Top Storylines Down the Stretch of the 2020-21 NBA Season

Grant Hughes@@gt_hughesNational NBA Featured ColumnistApril 14, 2021

Top Storylines Down the Stretch of the 2020-21 NBA Season

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    Tony Gutierrez/Associated Press

    With roughly a month left until the playoffs begin, we've officially entered the crunch-time portion of the 2020-21 NBA season. The tension is rising, nerves are fraying and urgency is setting in after the typical late-winter malaise.

    You can tell the pressure is on because prominent figures are voicing concerns about seeding and airing grievances on the new play-in scenario.

    The Golden State Warriors' Draymond Green first weighed in earlier this month, and the two most significant voices in the Dallas Mavericks organization, Luka Doncic and governor Mark Cuban, dropped their slightly miffed two cents this week.

    That's proof the stakes are elevating with the season's conclusion in sight. 

    As teams dial in and the playoff picture takes clearer shape, these are the narratives and storylines to follow during what's sure to be a thrilling stretch run.   

Jamal Murray's Injury and Its Impact on the West Hierarchy

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    David Zalubowski/Associated Press

    In devastating news for both the Denver Nuggets and the league at large, a torn ACL put an early end to Jamal Murray's season.

    The Nuggets are only the West's fourth seed, but they'd won eight of their previous 10 games and profiled as a legitimate contender with Murray in the fold. Nikola Jokic's brilliance means Denver has a chance against anyone, and it's possible Michael Porter Jr. is ready to scale up his scoring while Aaron Gordon darts around doing all the little things on both ends. But it's difficult to envision a deep Nuggets run without Murray, whose postseason explosions had become an annual tradition.

    So where does that leave us in the West?

    Are we really back where we were in December, when the two L.A. teams were the only ones that seemed like realistic Finals options—even with LeBron James and Anthony Davis having missed so much time and the Los Angeles Clippers still playing under the cloud of last year's collapse?

    Do we need to include the dominant Utah Jazz in that group, implicitly valuing their stellar regular season over the larger body of evidence—two straight first-round exits and questions about the offense surviving against switching playoff defenses—that they're not quite built for the postseason?

    What about the scorching Phoenix Suns, owners of the league's best record since March 1? They missed the playoffs last year but added Chris Paul and Jae Crowder to a developing young core and seem to have all the ingredients you'd want in a contender. Then again, only six teams since the NBA/ABA merger have reached the Finals after missing the postseason the previous year.

    That's not exactly a strong precedent for the Suns.

    We have one less serious contender in the West with Murray sidelined, but that reduction only marginally simplifies the race in the West. This final month could provide a chance for one of the other threats to separate itself from the pack. 

    Who's it going to be?

The Epic and Inevitable Stephen Curry Run

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    Jeff Chiu/Associated Press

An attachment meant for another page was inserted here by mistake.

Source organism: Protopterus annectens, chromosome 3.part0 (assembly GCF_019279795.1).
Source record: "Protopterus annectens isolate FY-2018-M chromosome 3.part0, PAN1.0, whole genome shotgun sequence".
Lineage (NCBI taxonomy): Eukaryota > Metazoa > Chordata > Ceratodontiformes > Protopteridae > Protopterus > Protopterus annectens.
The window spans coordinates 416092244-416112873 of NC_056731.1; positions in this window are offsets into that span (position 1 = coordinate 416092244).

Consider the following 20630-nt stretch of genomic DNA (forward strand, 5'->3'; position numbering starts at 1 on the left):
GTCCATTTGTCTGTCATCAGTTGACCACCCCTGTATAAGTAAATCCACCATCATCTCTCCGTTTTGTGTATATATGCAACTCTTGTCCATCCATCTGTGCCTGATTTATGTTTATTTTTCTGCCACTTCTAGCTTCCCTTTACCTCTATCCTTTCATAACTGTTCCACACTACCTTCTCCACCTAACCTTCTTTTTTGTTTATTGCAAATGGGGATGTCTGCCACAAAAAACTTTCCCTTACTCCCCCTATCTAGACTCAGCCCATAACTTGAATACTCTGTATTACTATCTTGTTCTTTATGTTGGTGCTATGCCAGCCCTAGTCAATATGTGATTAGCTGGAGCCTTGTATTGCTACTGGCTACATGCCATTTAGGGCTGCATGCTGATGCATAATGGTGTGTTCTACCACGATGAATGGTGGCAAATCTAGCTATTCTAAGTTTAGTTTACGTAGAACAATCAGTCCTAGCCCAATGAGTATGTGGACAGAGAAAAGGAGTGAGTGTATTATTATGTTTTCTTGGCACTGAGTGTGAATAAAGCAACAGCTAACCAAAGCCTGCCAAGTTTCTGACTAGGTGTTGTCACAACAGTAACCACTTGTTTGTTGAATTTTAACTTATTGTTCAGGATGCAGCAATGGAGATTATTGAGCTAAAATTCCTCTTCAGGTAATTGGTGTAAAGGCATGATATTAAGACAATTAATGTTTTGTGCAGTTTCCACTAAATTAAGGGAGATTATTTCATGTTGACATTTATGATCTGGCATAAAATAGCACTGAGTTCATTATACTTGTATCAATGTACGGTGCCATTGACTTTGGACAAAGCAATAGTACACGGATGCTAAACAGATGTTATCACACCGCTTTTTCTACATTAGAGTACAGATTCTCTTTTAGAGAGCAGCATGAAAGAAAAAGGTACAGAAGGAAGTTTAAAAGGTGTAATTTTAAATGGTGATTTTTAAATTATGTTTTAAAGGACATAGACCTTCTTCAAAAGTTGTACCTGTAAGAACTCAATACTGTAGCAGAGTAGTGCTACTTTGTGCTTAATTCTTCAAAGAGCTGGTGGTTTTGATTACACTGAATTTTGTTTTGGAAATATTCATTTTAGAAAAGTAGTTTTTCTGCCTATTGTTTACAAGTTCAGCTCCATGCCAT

It's convenient to choose this angle so soon after Stephen Curry's 53-point eruption moved him ahead of Wilt Chamberlain and into the top spot on the Golden State Warriors' all-time scoring list. But there's no denying the stars are aligned for a prolonged Curry scoring tear.

    First, Curry no longer seems to be hampered by the painful tailbone bruise that cost him five games in March and produced constant wincing whenever the two-time MVP hit the deck on a drive, which was alarmingly often.

    Beyond Steph's return to good health, the Warriors no longer have to balance James Wiseman's development against the critical need to make the remainder of Curry's prime count. The full details of Wiseman's meniscus injury aren't yet known, but the short end of a recovery timeline, which assumes removal of the damaged cartilage, is in the six-week range. The rookie center's return this season feels highly unlikely.

    Wiseman hurt the Warriors on the floor, and his (totally understandable) lack of feel meant he wasn't capable of making life easier for Curry. Kevon Looney, Wiseman's replacement, knows where Steph likes the ball and has enough reps with the superstar to capitalize on all the cuts and relocation sprints Wiseman never saw.

    No longer saddled with the task of nurturing Wiseman, who's undeniably vital to the franchise's future, Golden State can now approach games with a singular purpose and a clear plan: Get Steph rolling.

    The offensive training wheels are off.

    The Warriors profile as a mediocre team. They're 26-28 with a slightly negative point differential (minus-1.5). But with Curry, Green and Looney on the court, they bury opponents to the tune of a plus-17.0 net rating.

    Even a supreme run by Curry probably won't be enough to get Golden State into the play-in-avoiding sixth spot in the West, but climbing to seventh or eighth from its current No. 10 spot would still have real value. More than anything, it'd be thrilling to watch Steph put up a pile of 40-point games over the next few weeks.

    Don't bet against it.

Who'll Claim the East's Top Seed?

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    Craig Mitchelldyer/Associated Press

    Giannis Antetokounmpo scored 47 points in a blowout win over the Portland Trail Blazers on April 2, two weeks after he initially injured his left knee. That would seem to suggest his absence from the Milwaukee Bucks' last five games and his lack of a return timetable are mostly precautionary.